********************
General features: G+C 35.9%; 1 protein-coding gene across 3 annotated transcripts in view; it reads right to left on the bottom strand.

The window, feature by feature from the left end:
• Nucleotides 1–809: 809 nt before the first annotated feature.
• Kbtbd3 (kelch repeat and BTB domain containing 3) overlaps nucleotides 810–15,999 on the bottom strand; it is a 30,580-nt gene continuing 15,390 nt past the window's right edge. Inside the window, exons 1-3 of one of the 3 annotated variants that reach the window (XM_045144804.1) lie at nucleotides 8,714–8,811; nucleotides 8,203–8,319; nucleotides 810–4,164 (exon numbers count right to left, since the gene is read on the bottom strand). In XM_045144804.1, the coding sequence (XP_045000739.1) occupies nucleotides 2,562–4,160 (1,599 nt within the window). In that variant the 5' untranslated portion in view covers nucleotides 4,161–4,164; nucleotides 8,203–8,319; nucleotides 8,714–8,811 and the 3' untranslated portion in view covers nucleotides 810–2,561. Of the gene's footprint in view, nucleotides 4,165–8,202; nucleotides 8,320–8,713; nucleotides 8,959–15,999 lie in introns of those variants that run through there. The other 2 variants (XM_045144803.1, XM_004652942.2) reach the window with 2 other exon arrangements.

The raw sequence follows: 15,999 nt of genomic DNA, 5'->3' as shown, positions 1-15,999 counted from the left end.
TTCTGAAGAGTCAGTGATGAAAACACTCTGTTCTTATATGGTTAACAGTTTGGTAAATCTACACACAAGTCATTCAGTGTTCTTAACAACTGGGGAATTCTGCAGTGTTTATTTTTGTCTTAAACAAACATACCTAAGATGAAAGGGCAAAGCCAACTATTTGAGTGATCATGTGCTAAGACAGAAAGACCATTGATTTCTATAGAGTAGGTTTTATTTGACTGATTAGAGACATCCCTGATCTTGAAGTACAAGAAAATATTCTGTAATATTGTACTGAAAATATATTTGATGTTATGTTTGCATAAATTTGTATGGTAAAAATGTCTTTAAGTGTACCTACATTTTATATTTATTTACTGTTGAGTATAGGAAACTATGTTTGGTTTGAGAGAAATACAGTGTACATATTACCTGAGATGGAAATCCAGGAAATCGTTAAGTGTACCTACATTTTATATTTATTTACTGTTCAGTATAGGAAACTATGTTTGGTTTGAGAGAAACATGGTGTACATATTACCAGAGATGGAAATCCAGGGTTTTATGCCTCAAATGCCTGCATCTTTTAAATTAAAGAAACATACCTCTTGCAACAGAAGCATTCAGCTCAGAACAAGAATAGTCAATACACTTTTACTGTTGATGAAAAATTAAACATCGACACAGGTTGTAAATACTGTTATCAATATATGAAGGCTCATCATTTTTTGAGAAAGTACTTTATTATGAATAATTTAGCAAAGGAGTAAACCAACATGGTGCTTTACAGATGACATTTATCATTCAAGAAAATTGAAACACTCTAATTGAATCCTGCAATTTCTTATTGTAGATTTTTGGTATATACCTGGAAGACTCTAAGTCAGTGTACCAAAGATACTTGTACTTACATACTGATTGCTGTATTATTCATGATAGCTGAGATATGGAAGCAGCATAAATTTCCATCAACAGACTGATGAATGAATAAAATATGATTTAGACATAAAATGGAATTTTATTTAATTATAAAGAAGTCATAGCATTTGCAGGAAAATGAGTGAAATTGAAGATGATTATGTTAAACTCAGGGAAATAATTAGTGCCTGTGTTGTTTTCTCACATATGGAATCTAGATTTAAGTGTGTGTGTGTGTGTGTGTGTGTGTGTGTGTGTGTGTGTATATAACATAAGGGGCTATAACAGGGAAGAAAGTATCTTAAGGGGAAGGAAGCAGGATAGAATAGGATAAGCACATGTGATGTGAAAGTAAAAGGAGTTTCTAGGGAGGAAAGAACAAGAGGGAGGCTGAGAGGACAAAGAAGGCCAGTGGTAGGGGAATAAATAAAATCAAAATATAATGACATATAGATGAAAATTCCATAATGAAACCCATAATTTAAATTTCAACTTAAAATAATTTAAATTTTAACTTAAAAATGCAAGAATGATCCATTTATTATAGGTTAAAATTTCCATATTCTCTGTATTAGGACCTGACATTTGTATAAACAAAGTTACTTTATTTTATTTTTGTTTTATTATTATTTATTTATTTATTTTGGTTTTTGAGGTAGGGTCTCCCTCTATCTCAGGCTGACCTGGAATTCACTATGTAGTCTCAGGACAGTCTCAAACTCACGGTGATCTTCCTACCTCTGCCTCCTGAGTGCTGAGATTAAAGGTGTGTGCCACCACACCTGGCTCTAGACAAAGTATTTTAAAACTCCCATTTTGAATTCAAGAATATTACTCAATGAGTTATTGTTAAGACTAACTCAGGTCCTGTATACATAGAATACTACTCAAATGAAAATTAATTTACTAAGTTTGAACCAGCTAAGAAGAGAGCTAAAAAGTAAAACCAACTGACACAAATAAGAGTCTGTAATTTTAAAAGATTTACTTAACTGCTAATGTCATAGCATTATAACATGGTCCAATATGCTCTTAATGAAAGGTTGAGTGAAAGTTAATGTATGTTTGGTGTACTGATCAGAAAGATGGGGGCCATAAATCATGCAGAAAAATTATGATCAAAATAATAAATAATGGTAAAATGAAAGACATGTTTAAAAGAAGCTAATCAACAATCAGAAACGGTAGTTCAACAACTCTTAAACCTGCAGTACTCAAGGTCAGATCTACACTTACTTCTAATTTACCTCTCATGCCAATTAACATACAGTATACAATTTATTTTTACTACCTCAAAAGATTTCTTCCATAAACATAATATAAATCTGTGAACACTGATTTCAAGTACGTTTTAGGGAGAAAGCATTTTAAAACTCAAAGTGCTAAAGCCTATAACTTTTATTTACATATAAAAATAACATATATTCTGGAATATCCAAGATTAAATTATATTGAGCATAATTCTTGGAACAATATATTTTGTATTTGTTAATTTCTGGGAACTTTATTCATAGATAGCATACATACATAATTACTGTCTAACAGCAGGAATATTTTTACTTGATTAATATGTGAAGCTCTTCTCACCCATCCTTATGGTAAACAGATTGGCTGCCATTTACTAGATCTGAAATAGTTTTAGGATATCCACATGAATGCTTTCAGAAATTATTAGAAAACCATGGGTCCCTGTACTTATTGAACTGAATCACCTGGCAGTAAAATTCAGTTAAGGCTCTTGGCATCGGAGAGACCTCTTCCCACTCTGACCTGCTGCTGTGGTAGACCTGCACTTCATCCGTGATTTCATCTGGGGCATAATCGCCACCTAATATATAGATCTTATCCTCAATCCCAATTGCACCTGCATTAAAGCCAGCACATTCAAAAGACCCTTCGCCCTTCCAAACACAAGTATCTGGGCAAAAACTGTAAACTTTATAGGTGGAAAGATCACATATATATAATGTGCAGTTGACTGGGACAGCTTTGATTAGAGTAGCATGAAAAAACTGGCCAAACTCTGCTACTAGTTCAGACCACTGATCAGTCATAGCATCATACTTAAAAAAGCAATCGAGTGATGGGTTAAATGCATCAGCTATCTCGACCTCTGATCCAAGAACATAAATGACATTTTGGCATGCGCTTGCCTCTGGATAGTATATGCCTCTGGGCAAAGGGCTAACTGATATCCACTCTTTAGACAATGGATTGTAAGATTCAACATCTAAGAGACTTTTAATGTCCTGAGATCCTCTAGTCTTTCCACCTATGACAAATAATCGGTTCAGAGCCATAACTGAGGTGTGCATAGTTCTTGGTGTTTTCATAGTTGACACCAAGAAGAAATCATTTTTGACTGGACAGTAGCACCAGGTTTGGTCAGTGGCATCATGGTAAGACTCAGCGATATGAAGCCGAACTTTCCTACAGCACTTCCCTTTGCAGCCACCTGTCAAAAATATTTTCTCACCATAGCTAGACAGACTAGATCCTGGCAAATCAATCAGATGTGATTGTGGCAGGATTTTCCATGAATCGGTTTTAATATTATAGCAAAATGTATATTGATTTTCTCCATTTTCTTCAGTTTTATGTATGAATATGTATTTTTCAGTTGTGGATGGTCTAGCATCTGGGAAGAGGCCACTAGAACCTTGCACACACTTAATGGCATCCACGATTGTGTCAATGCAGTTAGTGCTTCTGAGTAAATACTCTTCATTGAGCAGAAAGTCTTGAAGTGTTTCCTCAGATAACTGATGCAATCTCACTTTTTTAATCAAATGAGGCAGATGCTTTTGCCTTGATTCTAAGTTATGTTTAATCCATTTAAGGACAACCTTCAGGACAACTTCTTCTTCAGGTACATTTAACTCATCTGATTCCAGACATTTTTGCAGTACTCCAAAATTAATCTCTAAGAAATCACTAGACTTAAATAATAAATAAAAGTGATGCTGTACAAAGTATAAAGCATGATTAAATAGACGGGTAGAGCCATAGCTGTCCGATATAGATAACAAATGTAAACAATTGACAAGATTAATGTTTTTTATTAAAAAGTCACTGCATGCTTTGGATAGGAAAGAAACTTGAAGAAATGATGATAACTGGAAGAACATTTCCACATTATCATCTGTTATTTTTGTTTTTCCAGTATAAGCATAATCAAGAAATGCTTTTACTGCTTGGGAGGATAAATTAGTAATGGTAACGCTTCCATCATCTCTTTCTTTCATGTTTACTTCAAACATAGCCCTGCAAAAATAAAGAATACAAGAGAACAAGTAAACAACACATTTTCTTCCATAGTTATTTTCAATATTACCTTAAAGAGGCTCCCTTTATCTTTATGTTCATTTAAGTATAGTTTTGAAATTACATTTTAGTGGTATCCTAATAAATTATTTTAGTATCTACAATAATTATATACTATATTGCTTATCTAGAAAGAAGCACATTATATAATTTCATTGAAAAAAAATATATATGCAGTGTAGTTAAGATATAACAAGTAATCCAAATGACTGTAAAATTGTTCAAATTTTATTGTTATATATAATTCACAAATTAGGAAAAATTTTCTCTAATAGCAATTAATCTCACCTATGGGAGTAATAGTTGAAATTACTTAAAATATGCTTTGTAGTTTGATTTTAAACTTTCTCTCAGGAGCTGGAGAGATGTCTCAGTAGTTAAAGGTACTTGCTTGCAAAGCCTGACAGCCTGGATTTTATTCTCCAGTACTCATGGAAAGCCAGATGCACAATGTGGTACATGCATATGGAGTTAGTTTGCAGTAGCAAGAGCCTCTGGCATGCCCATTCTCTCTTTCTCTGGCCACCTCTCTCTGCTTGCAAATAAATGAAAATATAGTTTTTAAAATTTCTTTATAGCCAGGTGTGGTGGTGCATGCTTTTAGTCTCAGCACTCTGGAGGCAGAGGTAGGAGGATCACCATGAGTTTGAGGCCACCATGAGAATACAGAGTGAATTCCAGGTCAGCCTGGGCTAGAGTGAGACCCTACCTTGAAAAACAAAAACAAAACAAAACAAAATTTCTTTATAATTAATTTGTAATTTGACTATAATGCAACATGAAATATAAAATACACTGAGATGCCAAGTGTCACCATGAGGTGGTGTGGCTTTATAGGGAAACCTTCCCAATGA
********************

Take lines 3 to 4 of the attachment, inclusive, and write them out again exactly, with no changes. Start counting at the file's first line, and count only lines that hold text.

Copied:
• Nucleotides 1–809: 809 nt before the first annotated feature.
• Kbtbd3 (kelch repeat and BTB domain containing 3) overlaps nucleotides 810–15,999 on the bottom strand; it is a 30,580-nt gene continuing 15,390 nt past the window's right edge. Inside the window, exons 1-3 of one of the 3 annotated variants that reach the window (XM_045144804.1) lie at nucleotides 8,714–8,811; nucleotides 8,203–8,319; nucleotides 810–4,164 (exon numbers count right to left, since the gene is read on the bottom strand). In XM_045144804.1, the coding sequence (XP_045000739.1) occupies nucleotides 2,562–4,160 (1,599 nt within the window). In that variant the 5' untranslated portion in view covers nucleotides 4,161–4,164; nucleotides 8,203–8,319; nucleotides 8,714–8,811 and the 3' untranslated portion in view covers nucleotides 810–2,561. Of the gene's footprint in view, nucleotides 4,165–8,202; nucleotides 8,320–8,713; nucleotides 8,959–15,999 lie in introns of those variants that run through there. The other 2 variants (XM_045144803.1, XM_004652942.2) reach the window with 2 other exon arrangements.